Tuning, Intonation, And The Saxophone

Playing your saxophone in tune with others in your band requires much more than simply playing a reference note into a tuner and adjusting the mouthpiece on the instrument. In order to really understand the tuning process and how best to tune your saxophone it helps to know the physics behind the sound that you produce while playing. When we are talking about physics and the saxophone we are dealing in the realm of invisible vibrations called sound waves.

To better understand these sound waves it helps to think about a guitar string. When you pluck a note on a guitar the string vibrates at a specific rate or “frequency.” The length of this string dictates what frequency the string will vibrate at. By moving your finger up and down the fretboard you can change the pitch to any of a dozen or so pitches. Now think about a fretless guitar. Instead of a dozen pitches you could potentially have hundreds of pitches, each very slightly different that the other. Saxphones behave in this same way but use a vibrating column of air instead of a vibrating string.

When you add or subtract fingers on the saxophone you are changing the overall length of the tube, creating shorter or longer sound waves in the process. Many things can affect this resultant wave. A key that is not adjusted properly can partially close over an open hole causing all notes above that key to be slightly flat. Likewise a key that is left open when it should be closed can make other notes out of tune or at the very least sound less focused.

Two saxophones that are not perfectly tuned to each other will always vibrate at different frequencies even when playing the same note. When two sound waves of the exact same frequency are played together they reinforce each other creating a stronger, more pleasing overall sound. When two pitches are slightly out of tune they occasionally collide with each other causing a disturbance in the combined wave form. This phenomena creates audible “beats” or bumps in what the listener hears. Each bump in the combined sound is literally the two sound waves slamming into each other. It is often easier to understand this process by seeing it visually. Take a look at the examples shown at http://library.thinkquest.org/19537/Physics.html.

As a saxophone player it should be your goal to learn how to play your instrument in perfect tune. Unfortunately this requires more than simply tuning your concert A or B-flat. Now that you know a little about the physics of sound however, you can begin to understand the inherent pitch problems of your saxophone and relate this to your overall performance and study routine.


 

Comments

Toni July 02, 2013 @10:11 am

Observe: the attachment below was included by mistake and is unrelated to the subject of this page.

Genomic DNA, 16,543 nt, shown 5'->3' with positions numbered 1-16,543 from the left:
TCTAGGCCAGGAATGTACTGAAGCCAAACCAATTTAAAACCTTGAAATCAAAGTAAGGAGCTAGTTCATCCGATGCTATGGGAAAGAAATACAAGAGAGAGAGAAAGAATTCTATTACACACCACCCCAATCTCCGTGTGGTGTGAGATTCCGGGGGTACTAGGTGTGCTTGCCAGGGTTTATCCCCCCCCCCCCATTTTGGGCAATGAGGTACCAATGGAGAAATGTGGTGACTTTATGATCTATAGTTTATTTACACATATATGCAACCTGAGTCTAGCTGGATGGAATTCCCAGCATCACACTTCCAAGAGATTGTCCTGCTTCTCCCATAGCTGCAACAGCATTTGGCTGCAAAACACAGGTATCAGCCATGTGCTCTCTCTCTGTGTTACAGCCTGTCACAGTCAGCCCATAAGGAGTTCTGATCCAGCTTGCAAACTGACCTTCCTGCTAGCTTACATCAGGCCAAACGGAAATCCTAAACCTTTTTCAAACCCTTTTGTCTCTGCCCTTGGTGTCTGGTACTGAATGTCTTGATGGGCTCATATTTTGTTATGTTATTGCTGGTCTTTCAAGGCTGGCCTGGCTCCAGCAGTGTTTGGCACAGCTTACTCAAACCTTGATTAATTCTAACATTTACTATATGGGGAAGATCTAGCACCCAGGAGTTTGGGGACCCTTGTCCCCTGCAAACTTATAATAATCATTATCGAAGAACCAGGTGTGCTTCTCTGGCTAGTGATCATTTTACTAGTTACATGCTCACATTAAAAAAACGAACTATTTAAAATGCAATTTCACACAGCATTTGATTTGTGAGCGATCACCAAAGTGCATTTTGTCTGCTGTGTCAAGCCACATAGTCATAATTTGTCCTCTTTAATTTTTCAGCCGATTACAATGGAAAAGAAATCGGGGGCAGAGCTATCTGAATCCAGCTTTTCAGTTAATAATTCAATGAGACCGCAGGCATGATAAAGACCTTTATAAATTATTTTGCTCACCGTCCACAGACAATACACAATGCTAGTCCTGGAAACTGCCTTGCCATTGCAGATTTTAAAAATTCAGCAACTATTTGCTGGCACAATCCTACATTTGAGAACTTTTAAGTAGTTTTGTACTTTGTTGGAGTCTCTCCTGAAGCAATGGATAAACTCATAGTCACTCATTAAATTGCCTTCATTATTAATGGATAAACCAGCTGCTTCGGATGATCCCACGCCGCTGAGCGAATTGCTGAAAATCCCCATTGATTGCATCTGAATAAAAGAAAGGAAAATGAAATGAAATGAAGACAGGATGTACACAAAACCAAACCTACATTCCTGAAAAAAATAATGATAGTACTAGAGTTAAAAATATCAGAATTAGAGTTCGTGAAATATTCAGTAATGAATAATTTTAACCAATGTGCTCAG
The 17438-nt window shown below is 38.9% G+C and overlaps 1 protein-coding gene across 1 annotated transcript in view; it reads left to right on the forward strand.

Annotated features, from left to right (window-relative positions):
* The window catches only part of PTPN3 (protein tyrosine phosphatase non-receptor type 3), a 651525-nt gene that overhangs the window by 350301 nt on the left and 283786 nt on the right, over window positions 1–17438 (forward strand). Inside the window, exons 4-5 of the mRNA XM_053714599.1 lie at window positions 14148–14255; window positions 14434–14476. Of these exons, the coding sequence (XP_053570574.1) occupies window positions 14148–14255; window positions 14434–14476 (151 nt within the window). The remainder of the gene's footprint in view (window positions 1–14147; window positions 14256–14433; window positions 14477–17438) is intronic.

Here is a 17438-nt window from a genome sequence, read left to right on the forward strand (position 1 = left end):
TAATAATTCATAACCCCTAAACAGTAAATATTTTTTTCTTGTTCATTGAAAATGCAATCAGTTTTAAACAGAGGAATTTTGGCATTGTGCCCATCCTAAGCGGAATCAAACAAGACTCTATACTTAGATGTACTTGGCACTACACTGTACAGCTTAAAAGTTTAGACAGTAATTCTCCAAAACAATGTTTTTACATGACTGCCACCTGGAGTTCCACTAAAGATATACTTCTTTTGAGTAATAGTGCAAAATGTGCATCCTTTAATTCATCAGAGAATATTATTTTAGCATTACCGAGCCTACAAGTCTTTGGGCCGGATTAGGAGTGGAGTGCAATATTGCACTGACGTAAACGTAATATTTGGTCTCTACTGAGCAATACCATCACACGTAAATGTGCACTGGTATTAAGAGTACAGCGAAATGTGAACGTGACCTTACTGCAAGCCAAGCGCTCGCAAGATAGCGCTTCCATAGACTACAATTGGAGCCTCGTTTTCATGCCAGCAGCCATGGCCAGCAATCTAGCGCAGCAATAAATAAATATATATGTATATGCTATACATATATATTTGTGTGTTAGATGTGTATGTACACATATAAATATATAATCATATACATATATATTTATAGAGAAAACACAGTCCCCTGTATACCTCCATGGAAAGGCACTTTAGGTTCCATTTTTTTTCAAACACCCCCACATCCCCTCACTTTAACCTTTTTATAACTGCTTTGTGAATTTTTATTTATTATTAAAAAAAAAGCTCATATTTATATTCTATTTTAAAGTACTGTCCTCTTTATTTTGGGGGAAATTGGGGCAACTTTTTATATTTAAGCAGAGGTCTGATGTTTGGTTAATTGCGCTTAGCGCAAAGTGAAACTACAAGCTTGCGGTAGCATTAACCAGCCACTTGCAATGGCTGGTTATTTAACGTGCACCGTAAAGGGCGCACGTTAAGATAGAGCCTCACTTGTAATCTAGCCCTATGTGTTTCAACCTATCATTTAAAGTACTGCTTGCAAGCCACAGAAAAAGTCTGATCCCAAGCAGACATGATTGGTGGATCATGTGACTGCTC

Hi,I am a Yamaha YAS-23 Student model Alto Saxophone. Now, I know what you are thinking, why is a sohnpxoae commenting on this blog? Well I will tell you why I need serious help. My owner was going to do this, but he got super tired from school and working so hard, and needed some sleep and also forgot But he is a really great kid. But seriously though, come on, it's not that hard to use a keyboard. I mean, if I can, I think anyone can. I don't have hands. I have to sit here balanced meticulously on a chair rocking back and forth with the keyboard hanging of the desk hitting one letter at a time with my mouthpiece. That is hard! But any way. I belong to a great kid. He is a straight A student in High School who has worked so hard to always be outstanding any and every way her can. I was given to him as a hand-me-down from his cousin when he started band in 5th grade. He seemed like a really sweet kid and a wonderful friendship started. Now, I was already pretty old and worn when he started, and I am feeling just about prehistoric now. Let me just say the first few weeks were tough. You try explaining to a young kid that a neck strap must be worn at all times and that sohnpxoaes can't sit upright on a chair like people do. Needless to say me and the floor grew to have a very close, physically painful relationship pretty quickly. After several trips to the operating room (a.k.a. repair shop), the kids older brother, who now fixes me up in his spare time, got us a new neck strap that I wouldn't slip off of, and that he wouldn't keep trying to take off. Let me just say it is like the difference between a nice comfy minivan, and a rusty bike with a missing a seat, both work, but one is bound to hurt you eventually. Anyway, so my owner ended up making first chair in his band later that year, and let me just say he was very pleased. Normally I wouldn't give him all the credit, but hey, he did well. That can't be overlooked. He continued on this trend making first alto for whatever he auditioned for every year. In jazz band he got solos, in concert band he got top parts and solos. We were on fire and ruling the Wood Winds! When we got to high school, marching band started up. This I remembered from long ago. My glory days. Marching down that field in a bright shiny uniform, cheering on a great team, seeing the lights, and just plain having good clean fun with friends on a Friday night. Ahh, those were the days. I was braced for starting slow and not quite being at the top yet, I mean he was only a freshman and all, but he rocked! Even though this was his first year, he held his spot for every show and every game, not losing it to anyone who challenged him all season. I was so proud of the little guy. He has grown into such a fine young man. He always had his music memorized weeks before he needed to know it, and never passed up an opportunity to help out others in his section. He then went on to play Pep band in the winter, and made first chair in his schools second highest concert and jazz bands. Yep, he was really succeeding. He even started taking lessons. Then something horrible happened. My case broke. The handle snapped off and some of the padding inside got loose. Once again I was on a rusty, seatless bike heading down a hill super fast. He decided it would be easiest to carry me in a plastic grocery bag to school on mondays and home on fridays and just spend part of his afternoon at school practicing, in order to stop me from getting hurt, though it really didn't help. Have you ever tried to walk out of a high school with 3 backpacks, a lunchbox, and a sohnpxoae resting precariously in a plastic bag. Yeah, it isn't easy. Hooligans scuttling everywhere, cars zooming by. I honestly thought I was scrap metal. Luckily, we were able to find a way to fix up my home just enough that I am now able to be moved carefully without getting too banged up. I am getting way to old to be bouncing around like this. This kid has a great future ahead of him, and I want to be there with him, but unless I can be safe, I will probably just end up retired in his closet. I can just see it now, I will be shoved in his brothers closet with his old trumpet (which, by the way, believes it is a magical instrument from a far off land with fairies and legendary heroes. It is psychotic! It is a sad, strange little trumpet, and it has my pity), and some shiny new young thing will take my place. This isn't right. Please let me be a part of his life. I need this case. It is my last chance at safety. I may not be a Mark VI, but I still have feelings, and would really appreciate some help from you guys.Thank you,YAS-23